With a metropolitan area that was home to more than 3.5 million (2015 estimate), Kabul, the capital of the Islamic Republic of Afghanistan was judged the fifth-fastest growing city in the world. Located 5,800 feet above sea level in a valley wedged between the Kabul River and the Hindu Kush mountains, Kabul lies on the major trade routes of central and southern Asia. A human settlement has existed on the site of the present-day city for more than 3,500 years.

Over the centuries, the Kabul region has been ruled by numerous empires including the Persians (550-350 B.C.), the Greeks (312-63 B.C.), the Yuezhi, an ancient Indo-European people, (30-375 A.D.) and the Shahi dynasties (500s-1010). Later came the Turks and then the Mughal Empire, descendants of Genghis Khan.

The first European visitor to the city was an English traveller and civil servant, George Foster, in the late 18th century. Within decades, Afghanistan became part of the "Great Game", the power struggle between the British and the Russians for power and influence throughout Asia.
2. There are eleven rivers starting with "K" that are longer than 600 miles, and three whose length exceeds 1,000 miles. The longest of these, the 39th-longest river in the world, runs 1,562 miles northwards through a sparsely-populated region of northeastern Siberia before emptying into the East Siberian Sea, part of the Arctic Ocean. Which river is this?

Answer: Kolyma River

The Kolyma River is formed at the confluence of the Ayan Yuryakh and the Kulu rivers. From there it flows generally northwards, although flows is a slightly misleading term since it is only ice-free between June and October, and for the rest of the year is frozen several metres deep. (Although the photograph is not the Kolyma itself, it gives a good impression of what it would look like much of the year.)

The Kolyma's basin covers an area of some 250,000 square miles -- about the size of France, including its overseas regions.

The Kolyma passes through no settlements with a population of more than 3,000, in a region known primarily for its gold mines and its gulags. Russian journalist, poet and Gulag survivor Varlam Shalamov wrote a famous anthology about life in the notorious gulag camps entitled "The Kolyma Tales". Written between 1954 and 1973, it was only published in 1982, after the author's death.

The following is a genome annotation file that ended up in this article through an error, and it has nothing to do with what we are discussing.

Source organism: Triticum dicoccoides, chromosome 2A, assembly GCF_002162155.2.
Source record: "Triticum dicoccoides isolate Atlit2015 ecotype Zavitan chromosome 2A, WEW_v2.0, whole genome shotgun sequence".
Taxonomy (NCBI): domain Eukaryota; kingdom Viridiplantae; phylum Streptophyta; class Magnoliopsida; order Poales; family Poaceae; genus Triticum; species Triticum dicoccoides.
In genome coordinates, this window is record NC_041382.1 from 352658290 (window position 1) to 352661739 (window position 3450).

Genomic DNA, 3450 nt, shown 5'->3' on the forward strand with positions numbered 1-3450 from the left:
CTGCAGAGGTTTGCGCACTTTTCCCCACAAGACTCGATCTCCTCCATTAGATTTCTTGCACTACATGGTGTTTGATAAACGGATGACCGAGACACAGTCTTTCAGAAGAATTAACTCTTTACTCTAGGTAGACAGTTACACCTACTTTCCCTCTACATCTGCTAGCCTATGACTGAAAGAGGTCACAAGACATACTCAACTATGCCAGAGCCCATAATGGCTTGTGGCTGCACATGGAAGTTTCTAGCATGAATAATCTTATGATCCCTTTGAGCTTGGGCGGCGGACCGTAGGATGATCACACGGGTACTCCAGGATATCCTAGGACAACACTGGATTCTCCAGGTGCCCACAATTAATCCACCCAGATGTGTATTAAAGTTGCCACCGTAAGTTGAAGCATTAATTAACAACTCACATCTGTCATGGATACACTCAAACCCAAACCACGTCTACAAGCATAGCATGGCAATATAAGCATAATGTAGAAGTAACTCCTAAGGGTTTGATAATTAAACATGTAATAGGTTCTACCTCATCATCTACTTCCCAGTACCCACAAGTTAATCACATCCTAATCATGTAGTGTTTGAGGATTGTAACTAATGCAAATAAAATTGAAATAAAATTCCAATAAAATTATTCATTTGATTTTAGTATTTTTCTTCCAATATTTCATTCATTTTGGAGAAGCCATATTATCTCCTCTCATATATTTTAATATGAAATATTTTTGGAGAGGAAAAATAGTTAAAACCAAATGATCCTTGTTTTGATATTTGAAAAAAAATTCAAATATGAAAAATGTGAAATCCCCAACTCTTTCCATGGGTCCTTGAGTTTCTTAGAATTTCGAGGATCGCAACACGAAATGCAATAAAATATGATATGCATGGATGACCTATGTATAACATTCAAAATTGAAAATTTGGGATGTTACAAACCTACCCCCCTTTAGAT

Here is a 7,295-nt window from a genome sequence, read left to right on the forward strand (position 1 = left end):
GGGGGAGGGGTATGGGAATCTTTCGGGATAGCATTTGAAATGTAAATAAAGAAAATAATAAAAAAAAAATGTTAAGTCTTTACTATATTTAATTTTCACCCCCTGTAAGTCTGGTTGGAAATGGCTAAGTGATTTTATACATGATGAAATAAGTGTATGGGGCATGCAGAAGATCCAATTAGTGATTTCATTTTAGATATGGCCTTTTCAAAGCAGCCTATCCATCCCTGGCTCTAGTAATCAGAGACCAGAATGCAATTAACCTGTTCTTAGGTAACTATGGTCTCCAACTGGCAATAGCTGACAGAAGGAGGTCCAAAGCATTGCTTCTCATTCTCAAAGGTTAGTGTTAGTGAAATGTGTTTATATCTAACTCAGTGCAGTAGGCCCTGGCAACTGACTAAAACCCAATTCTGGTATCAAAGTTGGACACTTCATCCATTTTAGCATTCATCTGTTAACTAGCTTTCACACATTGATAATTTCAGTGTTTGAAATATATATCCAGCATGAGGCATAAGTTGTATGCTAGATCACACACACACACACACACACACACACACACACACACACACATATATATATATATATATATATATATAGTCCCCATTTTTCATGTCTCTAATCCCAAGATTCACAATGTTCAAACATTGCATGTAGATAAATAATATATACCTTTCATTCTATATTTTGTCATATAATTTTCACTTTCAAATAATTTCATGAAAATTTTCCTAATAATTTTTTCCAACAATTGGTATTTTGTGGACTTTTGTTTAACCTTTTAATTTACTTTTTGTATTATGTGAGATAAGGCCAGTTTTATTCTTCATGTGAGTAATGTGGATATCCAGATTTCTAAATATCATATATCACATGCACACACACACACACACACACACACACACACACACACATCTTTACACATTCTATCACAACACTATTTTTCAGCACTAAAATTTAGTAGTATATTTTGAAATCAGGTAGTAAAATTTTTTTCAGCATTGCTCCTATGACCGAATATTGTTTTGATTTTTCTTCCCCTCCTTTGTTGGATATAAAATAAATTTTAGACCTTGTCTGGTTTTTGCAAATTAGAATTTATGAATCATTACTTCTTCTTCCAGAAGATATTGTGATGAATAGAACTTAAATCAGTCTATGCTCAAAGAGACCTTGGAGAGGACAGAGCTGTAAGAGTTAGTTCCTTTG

Of the alternatives, the Kasai runs 1,338 miles through Angola and Democratic Republic of Congo before flowing into the mighty Congo River; the Kama flows through Russia before becoming joining the Volga -- it is the longest left tributary of the Volga and is larger than the Volga itself when the two meet; and the Kura flows 941 miles through Turkey, Georgia and Azerbaijan before emptying into the Caspian Sea.
3. The Kalix archipelago, part of the larger Norrbotten archipelago, comprises 792 islands at the north end of the Bay of Bothnia. They share their name with the municipality of Kalix (in Norrbotten County) and the river which enters the bay nearby. Icebound in winter, many of the islands are used for recreation purposes in the summer and only a few are permanently inhabited. To which country do they belong?

Answer: Sweden

The Norrbotten archipelago, named for the northernmost of Sweden's counties, comprises four main island groups, Piteå (550 islands), Luleå (1,312 islands), Kalix (792 islands) and Haparanda (652 islands). The islands of the Kalix archipelago are just 50-60 miles south of the Arctic Circle.

The largest of the islands within the Kalix archipelago is Rånön, where the fishing village dates back to the mid-17th century. The school was established here in 1867 and at its height the island had a permanent population of around 80, although most had relocated to the mainland by the 1950s. Today the old farm buildings have been converted to summer homes.
4. Kosovo is in Europe and Kenya in Africa. Five of the other six "K" countries are located in Asia. Which of the following options is the exception?

Answer: Kiribati

Ranked 172nd out of the world's 195 recognized nation states in terms of area, Republic of Kiribati has a land area of just 310 square miles, or about twice the size of the Isle of Wight. Those 310 square miles of land, though, are dispersed over 1,351,000 square miles, or a region a little larger than India!